Two hours later, as we were heading to our next village and next accommodation, we pulled into the Luberon town of Goult, seeking supplies. Parking below the plane trees in the place next to the church we ambled along the main street. There was no car traffic at all due to a road closure partway through town, so we had the narrow streets to ourselves..
There was the usual cafe/bar, spilling out into the street, probably more so than usual, what with the road closure. A couple of doors on we found Epicerie Maurel, which would reopen at 3:30 PM after its daily three-hour lunch break. (Can you see why we love this shit?) With fifteen minutes to kill we explored the town.
We traced a street up a small hill and walked beneath the rough, medieval fortifications. When we visited another church farther up, at the top of it all, we were surprised to find a windmill. This was the site of the ancient flour mill, set at the highest point to catch the most wind. It had been in use from 1180 (around the time of our first visit to France) right up until 1919.
Opening hour had arrived and we retraced our steps to Epicerie Maurel.
The epicerie occupied facing buildings on the narrow main street. One side was a large produce room, where the entire space was cooled to walk-in cooler temperature. (A bonus for the shopper on hot Provençal days.) The other side was much larger, featuring a deli counter filled with aged and fresh chevre, olives, and meats. The rest of the space was filled with normal French grocery needs – rosé wines, lavender soaps, packaged foods, cleaning supplies, and an entire section dedicated to pet food. Shelves snaked their way deep into the building, filling up every wall and every corner. Though it sounds jumbled, it was a delight to the eye. A simple pleasure.
When we told the young grocer we liked his store he said, bursting with pride, that this was the oldest family-owned epicerie in France, opened in 1875, and operated by his family for seven generations.
Heading out from Goult, our destination was Le Prieuré, in Villeneuve-lez-Avignon, across the Rhone from the more-famous city of the popes. It started life in the 14th-century as a villa built by Cardinal Arnaud de Via, a nephew of Pope Jean XXII. Arnaud bequeathed the villa and expanded estate to monks who founded a priory. Another few centuries went by and, with then, the French Revolution and world wars. In 1943 a family named Mille family purchased Le Prieuré, transforming it into a hotel.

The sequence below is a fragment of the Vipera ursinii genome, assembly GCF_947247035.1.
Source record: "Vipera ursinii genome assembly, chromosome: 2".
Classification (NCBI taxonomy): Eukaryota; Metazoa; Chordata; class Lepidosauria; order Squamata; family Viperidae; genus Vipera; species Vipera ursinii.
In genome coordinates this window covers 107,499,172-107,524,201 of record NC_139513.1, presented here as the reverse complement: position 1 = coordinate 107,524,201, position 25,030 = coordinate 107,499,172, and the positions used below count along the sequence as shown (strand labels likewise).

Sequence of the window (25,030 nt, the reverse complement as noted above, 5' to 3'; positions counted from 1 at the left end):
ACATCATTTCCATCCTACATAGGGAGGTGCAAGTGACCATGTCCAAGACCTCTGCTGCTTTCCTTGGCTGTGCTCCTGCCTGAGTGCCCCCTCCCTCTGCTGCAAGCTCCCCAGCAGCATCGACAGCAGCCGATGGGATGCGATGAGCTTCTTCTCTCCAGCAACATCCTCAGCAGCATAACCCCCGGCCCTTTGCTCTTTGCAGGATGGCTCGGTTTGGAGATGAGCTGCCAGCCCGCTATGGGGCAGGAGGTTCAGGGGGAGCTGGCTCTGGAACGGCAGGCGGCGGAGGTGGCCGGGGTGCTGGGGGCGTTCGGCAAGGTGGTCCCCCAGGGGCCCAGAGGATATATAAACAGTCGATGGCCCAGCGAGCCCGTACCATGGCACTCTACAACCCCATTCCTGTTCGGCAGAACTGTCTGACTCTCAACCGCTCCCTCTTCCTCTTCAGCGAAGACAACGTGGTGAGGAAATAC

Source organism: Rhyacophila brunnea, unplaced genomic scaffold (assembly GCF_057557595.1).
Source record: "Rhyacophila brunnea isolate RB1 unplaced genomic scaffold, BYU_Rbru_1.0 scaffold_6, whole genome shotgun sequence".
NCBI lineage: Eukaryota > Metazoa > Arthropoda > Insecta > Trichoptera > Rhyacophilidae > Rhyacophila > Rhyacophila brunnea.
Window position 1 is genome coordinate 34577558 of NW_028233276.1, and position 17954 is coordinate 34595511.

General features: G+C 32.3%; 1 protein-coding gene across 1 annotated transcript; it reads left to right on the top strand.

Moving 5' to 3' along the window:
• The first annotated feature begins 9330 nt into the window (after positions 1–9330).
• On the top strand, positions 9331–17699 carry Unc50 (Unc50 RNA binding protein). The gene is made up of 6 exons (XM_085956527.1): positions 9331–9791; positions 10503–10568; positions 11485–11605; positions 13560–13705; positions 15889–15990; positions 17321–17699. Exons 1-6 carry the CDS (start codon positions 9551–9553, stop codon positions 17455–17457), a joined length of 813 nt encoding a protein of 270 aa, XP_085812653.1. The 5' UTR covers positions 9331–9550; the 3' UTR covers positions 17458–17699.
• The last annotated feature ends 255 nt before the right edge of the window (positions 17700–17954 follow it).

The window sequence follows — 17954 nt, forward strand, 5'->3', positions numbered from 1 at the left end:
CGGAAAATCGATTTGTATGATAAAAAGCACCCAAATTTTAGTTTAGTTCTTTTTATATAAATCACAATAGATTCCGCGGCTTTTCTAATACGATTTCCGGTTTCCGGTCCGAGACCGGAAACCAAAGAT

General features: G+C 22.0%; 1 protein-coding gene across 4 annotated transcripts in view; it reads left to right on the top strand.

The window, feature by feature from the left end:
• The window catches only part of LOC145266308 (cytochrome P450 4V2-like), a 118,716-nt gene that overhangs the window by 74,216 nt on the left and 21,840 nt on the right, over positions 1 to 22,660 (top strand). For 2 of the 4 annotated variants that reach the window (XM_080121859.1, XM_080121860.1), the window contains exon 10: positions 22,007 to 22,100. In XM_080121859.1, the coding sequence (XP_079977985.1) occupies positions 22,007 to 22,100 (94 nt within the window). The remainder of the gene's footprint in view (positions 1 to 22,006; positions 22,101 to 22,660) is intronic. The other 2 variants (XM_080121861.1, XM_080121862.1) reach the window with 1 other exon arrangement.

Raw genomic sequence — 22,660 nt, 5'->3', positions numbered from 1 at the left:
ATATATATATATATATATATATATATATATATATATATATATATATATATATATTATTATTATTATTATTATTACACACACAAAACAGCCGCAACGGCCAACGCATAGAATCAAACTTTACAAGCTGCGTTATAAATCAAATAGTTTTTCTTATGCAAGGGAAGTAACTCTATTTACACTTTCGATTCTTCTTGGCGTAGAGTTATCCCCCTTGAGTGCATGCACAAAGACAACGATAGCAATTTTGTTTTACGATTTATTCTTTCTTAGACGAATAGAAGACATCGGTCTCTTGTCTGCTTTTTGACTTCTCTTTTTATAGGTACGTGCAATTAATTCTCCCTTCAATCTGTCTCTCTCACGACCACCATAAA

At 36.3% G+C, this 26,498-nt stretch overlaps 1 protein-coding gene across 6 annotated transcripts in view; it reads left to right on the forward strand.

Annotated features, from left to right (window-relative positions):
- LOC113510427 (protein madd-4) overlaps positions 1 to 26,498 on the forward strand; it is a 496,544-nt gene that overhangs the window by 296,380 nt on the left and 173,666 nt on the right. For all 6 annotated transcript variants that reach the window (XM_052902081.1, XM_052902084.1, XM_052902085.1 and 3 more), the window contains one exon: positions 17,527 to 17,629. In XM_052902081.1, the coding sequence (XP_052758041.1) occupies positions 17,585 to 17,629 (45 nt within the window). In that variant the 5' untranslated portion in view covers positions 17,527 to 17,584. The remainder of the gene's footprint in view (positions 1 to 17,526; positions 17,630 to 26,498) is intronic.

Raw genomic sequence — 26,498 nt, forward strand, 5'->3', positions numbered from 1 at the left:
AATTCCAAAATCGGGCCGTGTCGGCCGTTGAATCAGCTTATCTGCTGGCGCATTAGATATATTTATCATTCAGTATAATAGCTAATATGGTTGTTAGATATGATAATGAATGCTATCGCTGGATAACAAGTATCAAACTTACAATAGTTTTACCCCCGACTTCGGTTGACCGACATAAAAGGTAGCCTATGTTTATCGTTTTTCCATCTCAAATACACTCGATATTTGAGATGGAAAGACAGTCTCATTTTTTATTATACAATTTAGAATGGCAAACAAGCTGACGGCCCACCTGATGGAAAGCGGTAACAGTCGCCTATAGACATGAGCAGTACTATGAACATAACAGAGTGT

The buildings of Le Prieuré are grouped around a large courtyard, giving the effect of being in a small Provençal village. You can't build this sort of place in a single lifetime. It takes a time and patience for plane trees and gardens to mature. Le Prieuré may not be Villa Gallici, but we called it home. We're adaptable that way.
- Diane & Mark
...Wait! What About Restaurant Number Two?
We promised you two restaurants and a funeral. We almost forgot about the second restaurant!
That one was located near the village of Pujaut, just a few kilometres outside of Villeneuve. We settled into restaurant Entre Vigne et Garrigue for an everyday, Wednesday kind of lunch. Except, in this case, it was an every day, Michelin-starred kind of lunch.
Chef Serge Chenet has worked the restaurant for decades. In addition to his Michelin star he is also an MOF (Meilleur Ouvrier de France). His son Maxime carries on the cooking tradition, working side by side in the kitchen with père.
Lunch started off on a stellar note with the two most generous coupes de champagne we have been served in France. As promised, we won't gush about the gorgeous food, but we do have to mention the amazing salmon entrée that was the work of a true kitchen craftsman. There were at least seven distinct flavours on the plate, and the dish was a vrai triomphe !
That's not gushing, is it?
à la prochaine,
– Diane & Mark
photographs copyright Mark Craft